This September marksa moment of political transition in Europe, as the new members of the European Parliament get back down to work and the incoming European Commission takes shape. But while EU officials go “back to school”, the lives of millions of displaced people around the globe remain on hold: their livelihoods and education disrupted by a combination of conflict, climate change and extreme poverty, caught up in conflicts that last for decades.

As the world’s leading humanitarian donor, respected diplomatic power and home to millions of refugees and asylum-seekers, the EU is uniquely placed to provide a truly game-changing and rules-based response to both the causes and consequences of protracted crises. But to achieve this potential, a fundamental rethink of the EU’s humanitarian, development and political action is needed.  Facing a unique chance to set a fresh course for crisis-affected populations, the newly-elected European Parliament and the European Commission should seize the opportunity to make this happen.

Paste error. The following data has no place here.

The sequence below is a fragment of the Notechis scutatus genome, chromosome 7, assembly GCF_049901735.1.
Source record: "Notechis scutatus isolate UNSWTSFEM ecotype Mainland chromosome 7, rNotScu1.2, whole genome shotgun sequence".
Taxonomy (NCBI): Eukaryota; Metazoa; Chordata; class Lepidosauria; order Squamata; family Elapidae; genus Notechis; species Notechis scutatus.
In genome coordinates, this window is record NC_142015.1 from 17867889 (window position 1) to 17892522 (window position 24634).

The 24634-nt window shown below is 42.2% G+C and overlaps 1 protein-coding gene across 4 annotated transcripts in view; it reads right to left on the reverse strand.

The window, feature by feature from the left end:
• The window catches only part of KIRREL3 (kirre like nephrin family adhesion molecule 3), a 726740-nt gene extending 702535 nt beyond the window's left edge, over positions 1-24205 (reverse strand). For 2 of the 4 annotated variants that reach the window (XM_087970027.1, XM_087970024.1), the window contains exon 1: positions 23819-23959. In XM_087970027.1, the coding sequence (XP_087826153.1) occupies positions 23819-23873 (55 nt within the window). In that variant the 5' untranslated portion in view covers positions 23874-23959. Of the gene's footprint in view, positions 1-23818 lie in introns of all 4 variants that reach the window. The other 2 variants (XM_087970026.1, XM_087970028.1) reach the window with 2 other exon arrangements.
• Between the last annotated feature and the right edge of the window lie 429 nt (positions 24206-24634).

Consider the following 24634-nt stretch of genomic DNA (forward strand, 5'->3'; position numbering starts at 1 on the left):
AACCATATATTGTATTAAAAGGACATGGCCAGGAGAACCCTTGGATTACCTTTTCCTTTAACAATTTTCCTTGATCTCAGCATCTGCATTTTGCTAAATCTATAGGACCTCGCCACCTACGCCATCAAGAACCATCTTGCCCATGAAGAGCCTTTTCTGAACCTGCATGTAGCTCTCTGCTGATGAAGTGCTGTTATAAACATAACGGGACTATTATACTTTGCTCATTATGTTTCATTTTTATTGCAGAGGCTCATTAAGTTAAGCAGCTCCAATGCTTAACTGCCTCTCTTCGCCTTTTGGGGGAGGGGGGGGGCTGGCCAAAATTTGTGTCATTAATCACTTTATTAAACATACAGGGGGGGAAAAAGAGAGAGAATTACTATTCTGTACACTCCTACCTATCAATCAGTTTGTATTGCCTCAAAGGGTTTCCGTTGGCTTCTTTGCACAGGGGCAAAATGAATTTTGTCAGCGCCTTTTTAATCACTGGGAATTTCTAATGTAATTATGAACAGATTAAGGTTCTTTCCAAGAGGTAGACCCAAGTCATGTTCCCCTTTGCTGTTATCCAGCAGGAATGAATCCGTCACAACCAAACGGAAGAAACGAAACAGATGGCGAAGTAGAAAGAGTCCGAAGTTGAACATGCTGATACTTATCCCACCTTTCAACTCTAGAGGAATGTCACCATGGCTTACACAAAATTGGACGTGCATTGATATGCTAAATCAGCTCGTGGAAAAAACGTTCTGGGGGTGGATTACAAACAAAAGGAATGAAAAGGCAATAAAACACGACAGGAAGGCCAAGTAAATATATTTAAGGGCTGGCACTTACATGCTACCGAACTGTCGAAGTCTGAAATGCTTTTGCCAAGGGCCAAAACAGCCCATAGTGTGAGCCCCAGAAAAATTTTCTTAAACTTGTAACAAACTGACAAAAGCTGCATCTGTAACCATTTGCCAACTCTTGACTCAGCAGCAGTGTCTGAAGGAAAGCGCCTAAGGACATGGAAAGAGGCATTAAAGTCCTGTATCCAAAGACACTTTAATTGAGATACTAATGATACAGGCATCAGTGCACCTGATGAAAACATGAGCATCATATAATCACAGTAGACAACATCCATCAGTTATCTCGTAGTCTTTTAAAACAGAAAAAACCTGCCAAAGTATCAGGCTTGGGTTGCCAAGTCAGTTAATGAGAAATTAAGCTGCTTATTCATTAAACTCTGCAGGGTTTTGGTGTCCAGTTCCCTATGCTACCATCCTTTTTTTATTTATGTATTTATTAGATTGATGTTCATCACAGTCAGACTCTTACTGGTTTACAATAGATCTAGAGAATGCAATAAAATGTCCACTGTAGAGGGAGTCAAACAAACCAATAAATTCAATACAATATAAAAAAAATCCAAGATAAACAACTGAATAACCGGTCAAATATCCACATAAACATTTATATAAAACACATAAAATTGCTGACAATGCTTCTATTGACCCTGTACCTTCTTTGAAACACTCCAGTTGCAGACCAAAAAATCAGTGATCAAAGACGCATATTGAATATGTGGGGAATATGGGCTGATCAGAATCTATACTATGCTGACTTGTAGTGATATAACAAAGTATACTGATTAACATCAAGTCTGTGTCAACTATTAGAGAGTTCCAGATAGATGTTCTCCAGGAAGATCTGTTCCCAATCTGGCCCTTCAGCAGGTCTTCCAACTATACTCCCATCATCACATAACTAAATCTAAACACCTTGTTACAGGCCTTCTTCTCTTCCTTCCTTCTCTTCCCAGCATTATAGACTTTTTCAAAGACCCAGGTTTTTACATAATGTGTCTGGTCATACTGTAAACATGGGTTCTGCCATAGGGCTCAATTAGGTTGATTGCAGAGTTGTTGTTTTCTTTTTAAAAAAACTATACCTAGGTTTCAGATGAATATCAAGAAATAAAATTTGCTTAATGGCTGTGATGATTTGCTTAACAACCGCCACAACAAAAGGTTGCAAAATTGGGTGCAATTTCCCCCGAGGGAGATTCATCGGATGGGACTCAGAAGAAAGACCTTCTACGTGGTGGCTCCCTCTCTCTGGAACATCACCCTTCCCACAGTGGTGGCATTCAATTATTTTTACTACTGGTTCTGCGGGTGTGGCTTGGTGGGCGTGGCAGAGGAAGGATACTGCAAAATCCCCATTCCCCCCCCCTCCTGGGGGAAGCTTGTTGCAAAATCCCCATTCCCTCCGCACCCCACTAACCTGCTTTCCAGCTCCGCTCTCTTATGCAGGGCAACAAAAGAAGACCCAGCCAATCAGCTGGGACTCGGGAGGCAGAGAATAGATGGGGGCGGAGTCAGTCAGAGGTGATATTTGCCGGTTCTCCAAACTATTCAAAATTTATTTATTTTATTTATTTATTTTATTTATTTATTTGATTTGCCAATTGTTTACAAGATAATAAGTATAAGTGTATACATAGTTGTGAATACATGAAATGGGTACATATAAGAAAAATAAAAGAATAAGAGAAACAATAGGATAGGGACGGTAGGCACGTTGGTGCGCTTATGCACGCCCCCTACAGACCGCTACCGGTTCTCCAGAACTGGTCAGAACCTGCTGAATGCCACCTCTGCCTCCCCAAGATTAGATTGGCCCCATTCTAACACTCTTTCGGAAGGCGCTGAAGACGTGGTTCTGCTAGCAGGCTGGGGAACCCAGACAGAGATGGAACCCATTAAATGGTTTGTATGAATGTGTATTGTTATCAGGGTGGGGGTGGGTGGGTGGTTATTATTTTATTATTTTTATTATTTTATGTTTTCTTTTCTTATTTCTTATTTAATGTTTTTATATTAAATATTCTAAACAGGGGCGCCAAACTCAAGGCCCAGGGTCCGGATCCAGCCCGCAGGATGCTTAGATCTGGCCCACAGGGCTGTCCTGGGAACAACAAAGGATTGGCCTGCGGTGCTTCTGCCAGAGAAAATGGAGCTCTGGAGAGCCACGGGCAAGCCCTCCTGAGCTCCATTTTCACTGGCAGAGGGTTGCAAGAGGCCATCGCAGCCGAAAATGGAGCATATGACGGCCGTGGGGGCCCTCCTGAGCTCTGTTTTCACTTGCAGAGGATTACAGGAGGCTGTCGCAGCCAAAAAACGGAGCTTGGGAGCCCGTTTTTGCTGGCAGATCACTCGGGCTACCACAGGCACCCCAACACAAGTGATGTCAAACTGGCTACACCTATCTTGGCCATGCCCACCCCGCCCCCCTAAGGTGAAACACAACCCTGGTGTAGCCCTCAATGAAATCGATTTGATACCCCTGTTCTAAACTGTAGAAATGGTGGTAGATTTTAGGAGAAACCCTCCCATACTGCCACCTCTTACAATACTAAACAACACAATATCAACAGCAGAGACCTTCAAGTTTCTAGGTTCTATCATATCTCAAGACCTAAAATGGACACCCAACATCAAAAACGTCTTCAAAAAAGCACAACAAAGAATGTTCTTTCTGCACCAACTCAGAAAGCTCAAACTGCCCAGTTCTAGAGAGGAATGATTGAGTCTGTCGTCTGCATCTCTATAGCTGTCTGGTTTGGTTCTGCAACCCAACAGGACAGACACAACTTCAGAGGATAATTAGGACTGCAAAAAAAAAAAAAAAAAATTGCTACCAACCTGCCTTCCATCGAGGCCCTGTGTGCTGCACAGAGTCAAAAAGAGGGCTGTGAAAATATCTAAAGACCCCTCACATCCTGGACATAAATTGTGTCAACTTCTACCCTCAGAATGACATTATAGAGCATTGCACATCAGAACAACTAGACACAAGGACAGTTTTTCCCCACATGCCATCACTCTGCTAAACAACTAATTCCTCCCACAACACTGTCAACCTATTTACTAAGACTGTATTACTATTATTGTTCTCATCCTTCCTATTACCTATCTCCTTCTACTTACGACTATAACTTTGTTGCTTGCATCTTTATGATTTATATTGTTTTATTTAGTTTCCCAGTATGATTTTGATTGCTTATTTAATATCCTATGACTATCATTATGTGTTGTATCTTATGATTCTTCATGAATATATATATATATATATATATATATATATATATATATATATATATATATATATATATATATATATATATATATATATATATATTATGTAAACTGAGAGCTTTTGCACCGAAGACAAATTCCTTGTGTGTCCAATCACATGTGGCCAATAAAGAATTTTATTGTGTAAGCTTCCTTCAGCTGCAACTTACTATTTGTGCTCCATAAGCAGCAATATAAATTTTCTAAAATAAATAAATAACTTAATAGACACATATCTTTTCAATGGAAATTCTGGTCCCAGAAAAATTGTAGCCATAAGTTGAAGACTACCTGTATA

Imogen Sudbery, Director of Policy and Advocacy for IRC Europe said:

“IRC evidence, gathered from our work in some of the most fragile and difficult contexts around the world shows that  EU asylum, migration, development and humanitarian policies are currently pulling in different directions: better alignment is needed in order to provide effective solutions to the reality of protracted crises.  To start with, as climate, migration and development are intrinsically linked, we need the Commission President to appoint a First Vice President fully empowered to drive SDG implementation and ensure policy coherence across all EU actions.”

Read the International Rescue Committee's EU manifesto here.